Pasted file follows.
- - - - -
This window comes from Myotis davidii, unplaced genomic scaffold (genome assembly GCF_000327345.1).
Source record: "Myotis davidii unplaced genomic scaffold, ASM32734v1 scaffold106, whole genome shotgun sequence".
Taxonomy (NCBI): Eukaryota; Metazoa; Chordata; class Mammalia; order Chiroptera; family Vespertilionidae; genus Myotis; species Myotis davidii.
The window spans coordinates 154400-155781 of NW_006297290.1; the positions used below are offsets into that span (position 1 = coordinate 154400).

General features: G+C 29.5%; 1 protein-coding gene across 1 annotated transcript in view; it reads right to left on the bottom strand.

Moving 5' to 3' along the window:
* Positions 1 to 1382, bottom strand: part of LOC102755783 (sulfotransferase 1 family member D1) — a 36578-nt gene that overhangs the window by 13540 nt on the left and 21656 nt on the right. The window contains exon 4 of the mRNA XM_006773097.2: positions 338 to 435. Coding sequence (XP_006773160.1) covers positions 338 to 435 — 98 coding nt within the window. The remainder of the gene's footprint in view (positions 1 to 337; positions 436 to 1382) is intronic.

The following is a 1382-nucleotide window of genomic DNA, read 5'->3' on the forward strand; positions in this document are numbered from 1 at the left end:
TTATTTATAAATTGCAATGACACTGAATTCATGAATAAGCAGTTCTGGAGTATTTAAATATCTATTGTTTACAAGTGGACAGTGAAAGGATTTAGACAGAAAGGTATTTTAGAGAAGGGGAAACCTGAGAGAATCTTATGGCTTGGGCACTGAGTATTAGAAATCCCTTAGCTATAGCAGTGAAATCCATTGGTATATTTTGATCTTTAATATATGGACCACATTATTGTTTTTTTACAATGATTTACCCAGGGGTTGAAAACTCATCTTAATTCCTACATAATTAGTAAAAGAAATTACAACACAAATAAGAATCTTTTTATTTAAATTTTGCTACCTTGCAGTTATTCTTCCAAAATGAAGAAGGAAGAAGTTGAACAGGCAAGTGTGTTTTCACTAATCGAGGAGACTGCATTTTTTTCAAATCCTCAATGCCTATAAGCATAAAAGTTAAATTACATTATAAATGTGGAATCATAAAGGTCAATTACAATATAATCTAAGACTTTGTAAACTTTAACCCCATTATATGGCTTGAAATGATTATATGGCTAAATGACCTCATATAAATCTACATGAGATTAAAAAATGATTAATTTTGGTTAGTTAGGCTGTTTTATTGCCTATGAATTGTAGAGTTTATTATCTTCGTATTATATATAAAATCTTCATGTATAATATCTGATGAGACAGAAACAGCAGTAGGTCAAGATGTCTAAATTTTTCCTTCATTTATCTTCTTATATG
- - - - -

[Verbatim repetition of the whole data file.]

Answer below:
This window comes from Myotis davidii, unplaced genomic scaffold (genome assembly GCF_000327345.1).
Source record: "Myotis davidii unplaced genomic scaffold, ASM32734v1 scaffold106, whole genome shotgun sequence".
Taxonomy (NCBI): Eukaryota; Metazoa; Chordata; class Mammalia; order Chiroptera; family Vespertilionidae; genus Myotis; species Myotis davidii.
The window spans coordinates 154400-155781 of NW_006297290.1; the positions used below are offsets into that span (position 1 = coordinate 154400).

General features: G+C 29.5%; 1 protein-coding gene across 1 annotated transcript in view; it reads right to left on the bottom strand.

Moving 5' to 3' along the window:
* Positions 1 to 1382, bottom strand: part of LOC102755783 (sulfotransferase 1 family member D1) — a 36578-nt gene that overhangs the window by 13540 nt on the left and 21656 nt on the right. The window contains exon 4 of the mRNA XM_006773097.2: positions 338 to 435. Coding sequence (XP_006773160.1) covers positions 338 to 435 — 98 coding nt within the window. The remainder of the gene's footprint in view (positions 1 to 337; positions 436 to 1382) is intronic.

The following is a 1382-nucleotide window of genomic DNA, read 5'->3' on the forward strand; positions in this document are numbered from 1 at the left end:
TTATTTATAAATTGCAATGACACTGAATTCATGAATAAGCAGTTCTGGAGTATTTAAATATCTATTGTTTACAAGTGGACAGTGAAAGGATTTAGACAGAAAGGTATTTTAGAGAAGGGGAAACCTGAGAGAATCTTATGGCTTGGGCACTGAGTATTAGAAATCCCTTAGCTATAGCAGTGAAATCCATTGGTATATTTTGATCTTTAATATATGGACCACATTATTGTTTTTTTACAATGATTTACCCAGGGGTTGAAAACTCATCTTAATTCCTACATAATTAGTAAAAGAAATTACAACACAAATAAGAATCTTTTTATTTAAATTTTGCTACCTTGCAGTTATTCTTCCAAAATGAAGAAGGAAGAAGTTGAACAGGCAAGTGTGTTTTCACTAATCGAGGAGACTGCATTTTTTTCAAATCCTCAATGCCTATAAGCATAAAAGTTAAATTACATTATAAATGTGGAATCATAAAGGTCAATTACAATATAATCTAAGACTTTGTAAACTTTAACCCCATTATATGGCTTGAAATGATTATATGGCTAAATGACCTCATATAAATCTACATGAGATTAAAAAATGATTAATTTTGGTTAGTTAGGCTGTTTTATTGCCTATGAATTGTAGAGTTTATTATCTTCGTATTATATATAAAATCTTCATGTATAATATCTGATGAGACAGAAACAGCAGTAGGTCAAGATGTCTAAATTTTTCCTTCATTTATCTTCTTATATG